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Home    About    Membership    Foundation    Journal    Scholarship    ADAA CE April 12, 2011
 
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April 12, 2011
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Registration is now open!
The 2011 ADA Annual Session registration and housing system is now open

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Las Vegas — "The future of dentistry meets here" Oct. 10-13 for the 2011 American Dental Association Annual Session and World Marketplace Exhibition, and it's easy to plan a trip using the ADA's futuristic planning tools: the annual session website and—coming May 2 — the free ADA Annual Session Mobile Application for smart phones.
Log on to ada.org/session to choose accommodations and continuing education courses, plan shopping at the ADA World Marketplace Exhibition, register for ADA tours and much more. You can return to the online registration system to modify your choices Click here to view ADAA's 2011 Annual Session Program Guide. Also available in the upcoming 2011 March/April issue of the Dental Assistant Journal.
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Patricia Pepe — A dental assistant you should know!
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I always wanted to work in the medical or dental field since I was little, said Patricia Pepe. When I was younger, I used to go to the dentist and she would tell me she was going to hire me when I was of age. That always stuck with me. I decided to pursue dental assisting as a career after working in the front office of a dental practice. I researched schools to study for the dental x-ray license. After that, I became certified in CPR and then I studied for my CDA. I am planning on taking the expanded duties exam to become an RDA this year, and I plan on eventually returning back to school and becoming a Dental Hygienist.
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Direct bonding
Inside Dentristry    Share    Share on FacebookTwitterShare on LinkedinE-mail article
Even as early signs point to a recovery from the recent recession, dentists and patients alike are still feeling the pressure of an uncertain economic climate. As a result, many patients are seeking treatment options that can deliver excellent results, but at fee levels that are more financially palatable. A logical answer is the use of direct composite in areas where porcelain restorations have typically been used. More

Cosmetic dentist restores leukemia-ravaged teeth
PRWeb via Dental Tribune    Share    Share on FacebookTwitterShare on LinkedinE-mail article
Leukemia took his health, made him deaf and ravaged his teeth, but Andre Fredricks has a new smile, thanks to San Antonio cosmetic dentist Dr. John Moore, DDS, and the Donated Dental Services program of the Texas Dental Association’s Smiles Foundation. Fredricks, a 70-year-old San Antonio grandfather, was this year’s recipient of major dental restoration work by Moore, of Cosmetic Dental Associates of San Antonio. More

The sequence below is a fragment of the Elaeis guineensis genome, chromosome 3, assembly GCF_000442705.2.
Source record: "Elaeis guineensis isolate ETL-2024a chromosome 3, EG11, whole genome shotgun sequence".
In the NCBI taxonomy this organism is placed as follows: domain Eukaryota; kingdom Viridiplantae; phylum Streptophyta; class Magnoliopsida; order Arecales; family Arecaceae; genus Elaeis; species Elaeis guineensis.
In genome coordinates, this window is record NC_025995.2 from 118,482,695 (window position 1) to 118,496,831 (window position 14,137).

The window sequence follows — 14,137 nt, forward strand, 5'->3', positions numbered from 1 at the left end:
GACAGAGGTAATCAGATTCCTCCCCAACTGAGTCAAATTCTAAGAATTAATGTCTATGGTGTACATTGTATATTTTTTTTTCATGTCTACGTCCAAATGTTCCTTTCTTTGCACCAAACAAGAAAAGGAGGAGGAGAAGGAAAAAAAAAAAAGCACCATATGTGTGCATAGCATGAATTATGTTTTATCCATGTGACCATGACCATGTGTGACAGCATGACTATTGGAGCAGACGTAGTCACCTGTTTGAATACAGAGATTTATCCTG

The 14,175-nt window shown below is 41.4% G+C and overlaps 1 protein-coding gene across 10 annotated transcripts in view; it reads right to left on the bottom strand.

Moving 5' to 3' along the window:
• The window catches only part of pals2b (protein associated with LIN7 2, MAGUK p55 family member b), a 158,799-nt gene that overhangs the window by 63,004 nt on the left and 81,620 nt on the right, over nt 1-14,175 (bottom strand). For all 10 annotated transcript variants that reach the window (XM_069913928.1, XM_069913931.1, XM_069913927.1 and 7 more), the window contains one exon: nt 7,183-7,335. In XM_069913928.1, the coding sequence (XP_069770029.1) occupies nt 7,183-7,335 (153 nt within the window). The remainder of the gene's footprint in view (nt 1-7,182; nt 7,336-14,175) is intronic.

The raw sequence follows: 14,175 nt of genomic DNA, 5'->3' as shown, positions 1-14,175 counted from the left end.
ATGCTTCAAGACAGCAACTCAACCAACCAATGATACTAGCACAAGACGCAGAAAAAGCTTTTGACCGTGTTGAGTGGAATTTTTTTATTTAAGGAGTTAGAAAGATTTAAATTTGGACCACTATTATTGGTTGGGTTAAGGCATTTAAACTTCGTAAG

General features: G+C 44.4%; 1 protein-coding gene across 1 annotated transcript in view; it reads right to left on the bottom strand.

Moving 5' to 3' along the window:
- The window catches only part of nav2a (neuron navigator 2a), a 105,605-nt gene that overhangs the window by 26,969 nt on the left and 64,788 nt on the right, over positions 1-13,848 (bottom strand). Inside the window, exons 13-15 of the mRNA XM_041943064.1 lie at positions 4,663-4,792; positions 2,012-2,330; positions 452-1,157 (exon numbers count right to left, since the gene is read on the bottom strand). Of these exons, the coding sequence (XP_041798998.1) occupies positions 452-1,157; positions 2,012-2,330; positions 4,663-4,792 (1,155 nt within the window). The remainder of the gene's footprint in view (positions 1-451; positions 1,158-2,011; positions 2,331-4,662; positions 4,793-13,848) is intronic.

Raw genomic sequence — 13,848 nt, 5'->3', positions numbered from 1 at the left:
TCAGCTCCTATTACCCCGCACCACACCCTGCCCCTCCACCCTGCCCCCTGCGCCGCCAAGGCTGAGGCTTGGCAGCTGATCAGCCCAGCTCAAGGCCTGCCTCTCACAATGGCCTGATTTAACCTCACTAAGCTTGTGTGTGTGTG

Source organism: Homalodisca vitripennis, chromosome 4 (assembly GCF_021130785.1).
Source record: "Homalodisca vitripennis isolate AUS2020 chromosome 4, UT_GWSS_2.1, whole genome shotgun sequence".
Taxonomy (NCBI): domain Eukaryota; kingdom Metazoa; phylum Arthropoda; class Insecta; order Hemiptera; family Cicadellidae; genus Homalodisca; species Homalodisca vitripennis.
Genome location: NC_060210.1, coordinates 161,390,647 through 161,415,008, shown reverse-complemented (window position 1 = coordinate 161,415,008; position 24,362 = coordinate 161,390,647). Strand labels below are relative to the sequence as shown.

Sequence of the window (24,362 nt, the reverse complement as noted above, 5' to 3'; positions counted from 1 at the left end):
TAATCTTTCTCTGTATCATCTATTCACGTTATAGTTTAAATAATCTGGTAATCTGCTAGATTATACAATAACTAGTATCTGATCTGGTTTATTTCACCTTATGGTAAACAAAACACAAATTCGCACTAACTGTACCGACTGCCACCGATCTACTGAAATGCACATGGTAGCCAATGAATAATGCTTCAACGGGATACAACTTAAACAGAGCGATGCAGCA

Research: Cavities are contagious
The New York Times    Share    Share on FacebookTwitterShare on LinkedinE-mail article
Everyone knows you can catch a cold or the flu. But can you catch a cavity? Researchers have found that not only is it possible, but it occurs all the time. While candy and sugar get all the blame, cavities are caused primarily by bacteria that cling to teeth and feast on particles of food from your last meal. One of the byproducts they create is acid, which destroys teeth. Just as a cold virus can be passed from one person to the next, so can these cavity-causing bacteria. More

IOM panel calls for new oral health initiative
American Dental Association    Share    Share on FacebookTwitterShare on LinkedinE-mail
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National health policy advisors called for a new government initiative "to help improve the oral health of the nation."The report from the Institute of Medicine of the National Academies was directed specifically to government agencies requesting the study but more broadly to public and private sector health policymakers and the U.S. Congress. "While there have been notable improvements in the oral health of Americans, oral diseases remain prevalent across the country, posing a major challenge for the U.S. Department of Health and Human Services," the report said. More

Regeneration of human taste cells in a dish opens doors extending from health to new taste molecules
Medical News Today    Share    Share on FacebookTwitterShare on LinkedinE-mail article
Following years of futile attempts, new research from the Monell Center demonstrates that living human taste cells can be maintained in culture for at least seven months. The findings provide scientists with a valuable tool to learn about the human sense of taste and how it functions in health and disease. More

Researchers mimic body's own healing potential to create personalized therapies for inflammation
EurekAlert    Share    Share on FacebookTwitterShare on LinkedinE-mail article
Scientists at Barts and The London School of Medicine and Dentistry and Harvard Medical School in Boston have found a way of mimicking the body's natural mechanism of fighting inflammation. During inflammation, cells release very small particles termed "microparticles" that retain features of their parent cell. The scientists discovered that certain microparticles were beneficial to health, and that these microparticles contained anti-inflammatory lipids, which help terminate inflammation and return the body to its normal balance. More
 


DentalEZ® Stools: comfort and efficiency!


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